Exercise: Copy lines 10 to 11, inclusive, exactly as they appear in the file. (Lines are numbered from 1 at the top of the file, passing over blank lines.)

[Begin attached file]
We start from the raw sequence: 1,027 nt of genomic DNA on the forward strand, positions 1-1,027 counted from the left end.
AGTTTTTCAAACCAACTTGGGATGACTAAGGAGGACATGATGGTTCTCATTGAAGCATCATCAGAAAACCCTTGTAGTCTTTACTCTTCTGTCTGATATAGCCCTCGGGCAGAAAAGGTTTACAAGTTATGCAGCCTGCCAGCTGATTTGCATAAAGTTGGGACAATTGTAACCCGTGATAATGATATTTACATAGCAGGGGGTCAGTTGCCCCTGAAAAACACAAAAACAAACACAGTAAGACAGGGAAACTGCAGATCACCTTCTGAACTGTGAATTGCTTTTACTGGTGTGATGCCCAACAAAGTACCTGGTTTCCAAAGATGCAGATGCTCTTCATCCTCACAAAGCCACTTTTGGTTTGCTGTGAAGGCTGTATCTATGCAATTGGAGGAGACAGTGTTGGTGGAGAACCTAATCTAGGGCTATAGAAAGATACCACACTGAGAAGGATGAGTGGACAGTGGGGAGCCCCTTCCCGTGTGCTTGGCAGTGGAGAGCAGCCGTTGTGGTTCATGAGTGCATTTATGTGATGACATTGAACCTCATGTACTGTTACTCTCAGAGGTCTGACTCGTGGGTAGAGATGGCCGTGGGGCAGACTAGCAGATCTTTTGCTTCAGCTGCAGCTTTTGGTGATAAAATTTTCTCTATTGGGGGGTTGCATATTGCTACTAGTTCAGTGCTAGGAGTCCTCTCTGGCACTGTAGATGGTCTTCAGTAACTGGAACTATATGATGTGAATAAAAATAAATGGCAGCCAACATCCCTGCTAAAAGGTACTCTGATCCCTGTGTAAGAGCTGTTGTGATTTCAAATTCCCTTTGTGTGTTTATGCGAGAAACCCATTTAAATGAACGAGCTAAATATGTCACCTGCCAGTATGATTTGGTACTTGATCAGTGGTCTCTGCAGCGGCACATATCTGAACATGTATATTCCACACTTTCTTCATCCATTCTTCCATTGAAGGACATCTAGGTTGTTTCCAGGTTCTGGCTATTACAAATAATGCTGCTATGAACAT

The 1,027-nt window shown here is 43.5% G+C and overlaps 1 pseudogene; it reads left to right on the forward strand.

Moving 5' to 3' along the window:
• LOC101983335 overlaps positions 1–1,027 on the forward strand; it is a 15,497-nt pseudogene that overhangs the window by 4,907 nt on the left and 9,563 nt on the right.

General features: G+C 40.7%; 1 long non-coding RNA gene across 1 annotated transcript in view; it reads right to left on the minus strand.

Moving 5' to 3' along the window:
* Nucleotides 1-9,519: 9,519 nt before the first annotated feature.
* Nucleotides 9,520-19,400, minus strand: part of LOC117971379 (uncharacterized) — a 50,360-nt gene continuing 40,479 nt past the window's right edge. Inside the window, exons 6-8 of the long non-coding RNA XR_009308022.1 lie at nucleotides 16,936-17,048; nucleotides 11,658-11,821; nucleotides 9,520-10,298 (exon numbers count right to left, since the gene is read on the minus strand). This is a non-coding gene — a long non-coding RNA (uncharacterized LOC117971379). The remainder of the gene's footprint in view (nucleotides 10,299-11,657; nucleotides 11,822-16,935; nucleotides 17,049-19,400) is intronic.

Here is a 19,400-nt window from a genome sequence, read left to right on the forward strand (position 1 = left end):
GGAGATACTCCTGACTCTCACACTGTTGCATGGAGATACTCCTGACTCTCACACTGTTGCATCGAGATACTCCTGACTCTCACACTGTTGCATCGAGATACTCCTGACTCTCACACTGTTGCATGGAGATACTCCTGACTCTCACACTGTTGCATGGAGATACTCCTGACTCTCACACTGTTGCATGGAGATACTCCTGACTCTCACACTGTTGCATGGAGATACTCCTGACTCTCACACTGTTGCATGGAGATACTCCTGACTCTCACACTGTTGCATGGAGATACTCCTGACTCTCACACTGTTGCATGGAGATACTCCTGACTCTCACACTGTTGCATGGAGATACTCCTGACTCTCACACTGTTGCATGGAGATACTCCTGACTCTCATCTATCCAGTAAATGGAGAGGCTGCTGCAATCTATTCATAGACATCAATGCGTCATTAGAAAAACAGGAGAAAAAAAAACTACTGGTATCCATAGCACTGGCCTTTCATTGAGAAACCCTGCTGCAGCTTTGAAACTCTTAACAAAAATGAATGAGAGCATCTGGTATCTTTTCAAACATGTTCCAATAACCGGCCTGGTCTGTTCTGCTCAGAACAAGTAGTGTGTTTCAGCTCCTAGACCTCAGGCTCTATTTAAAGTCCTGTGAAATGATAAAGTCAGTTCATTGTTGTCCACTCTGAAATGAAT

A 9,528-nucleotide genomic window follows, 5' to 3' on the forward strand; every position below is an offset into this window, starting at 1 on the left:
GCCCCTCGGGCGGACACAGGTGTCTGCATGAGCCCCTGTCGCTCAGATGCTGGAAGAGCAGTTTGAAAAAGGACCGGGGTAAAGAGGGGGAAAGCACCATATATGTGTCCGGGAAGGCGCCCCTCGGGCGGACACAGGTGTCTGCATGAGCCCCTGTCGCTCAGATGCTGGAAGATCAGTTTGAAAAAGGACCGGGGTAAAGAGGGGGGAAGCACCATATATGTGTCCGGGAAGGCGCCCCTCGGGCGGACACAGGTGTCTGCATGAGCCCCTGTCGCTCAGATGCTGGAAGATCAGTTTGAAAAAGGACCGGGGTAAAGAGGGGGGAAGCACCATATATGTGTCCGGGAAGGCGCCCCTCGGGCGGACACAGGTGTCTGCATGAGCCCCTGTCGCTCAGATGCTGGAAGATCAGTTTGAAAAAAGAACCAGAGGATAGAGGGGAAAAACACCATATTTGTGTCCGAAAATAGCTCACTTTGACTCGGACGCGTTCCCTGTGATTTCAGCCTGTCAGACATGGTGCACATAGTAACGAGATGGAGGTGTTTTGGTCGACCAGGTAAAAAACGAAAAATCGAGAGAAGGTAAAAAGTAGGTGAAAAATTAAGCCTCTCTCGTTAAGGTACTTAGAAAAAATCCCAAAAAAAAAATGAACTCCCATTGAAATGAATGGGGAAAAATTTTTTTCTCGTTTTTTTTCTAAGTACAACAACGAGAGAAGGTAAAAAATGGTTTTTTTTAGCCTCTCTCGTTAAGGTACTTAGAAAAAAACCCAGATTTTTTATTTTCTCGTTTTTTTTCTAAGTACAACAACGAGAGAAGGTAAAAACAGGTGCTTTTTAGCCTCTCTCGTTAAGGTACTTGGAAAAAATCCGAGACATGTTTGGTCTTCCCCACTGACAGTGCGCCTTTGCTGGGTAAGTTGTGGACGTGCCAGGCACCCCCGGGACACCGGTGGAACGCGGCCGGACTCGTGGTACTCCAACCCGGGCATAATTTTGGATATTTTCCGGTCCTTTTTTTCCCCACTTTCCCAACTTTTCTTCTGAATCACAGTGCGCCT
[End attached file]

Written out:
Here is a 19,400-nt window from a genome sequence, read left to right on the forward strand (position 1 = left end):
GGAGATACTCCTGACTCTCACACTGTTGCATGGAGATACTCCTGACTCTCACACTGTTGCATCGAGATACTCCTGACTCTCACACTGTTGCATCGAGATACTCCTGACTCTCACACTGTTGCATGGAGATACTCCTGACTCTCACACTGTTGCATGGAGATACTCCTGACTCTCACACTGTTGCATGGAGATACTCCTGACTCTCACACTGTTGCATGGAGATACTCCTGACTCTCACACTGTTGCATGGAGATACTCCTGACTCTCACACTGTTGCATGGAGATACTCCTGACTCTCACACTGTTGCATGGAGATACTCCTGACTCTCACACTGTTGCATGGAGATACTCCTGACTCTCACACTGTTGCATGGAGATACTCCTGACTCTCATCTATCCAGTAAATGGAGAGGCTGCTGCAATCTATTCATAGACATCAATGCGTCATTAGAAAAACAGGAGAAAAAAAAACTACTGGTATCCATAGCACTGGCCTTTCATTGAGAAACCCTGCTGCAGCTTTGAAACTCTTAACAAAAATGAATGAGAGCATCTGGTATCTTTTCAAACATGTTCCAATAACCGGCCTGGTCTGTTCTGCTCAGAACAAGTAGTGTGTTTCAGCTCCTAGACCTCAGGCTCTATTTAAAGTCCTGTGAAATGATAAAGTCAGTTCATTGTTGTCCACTCTGAAATGAAT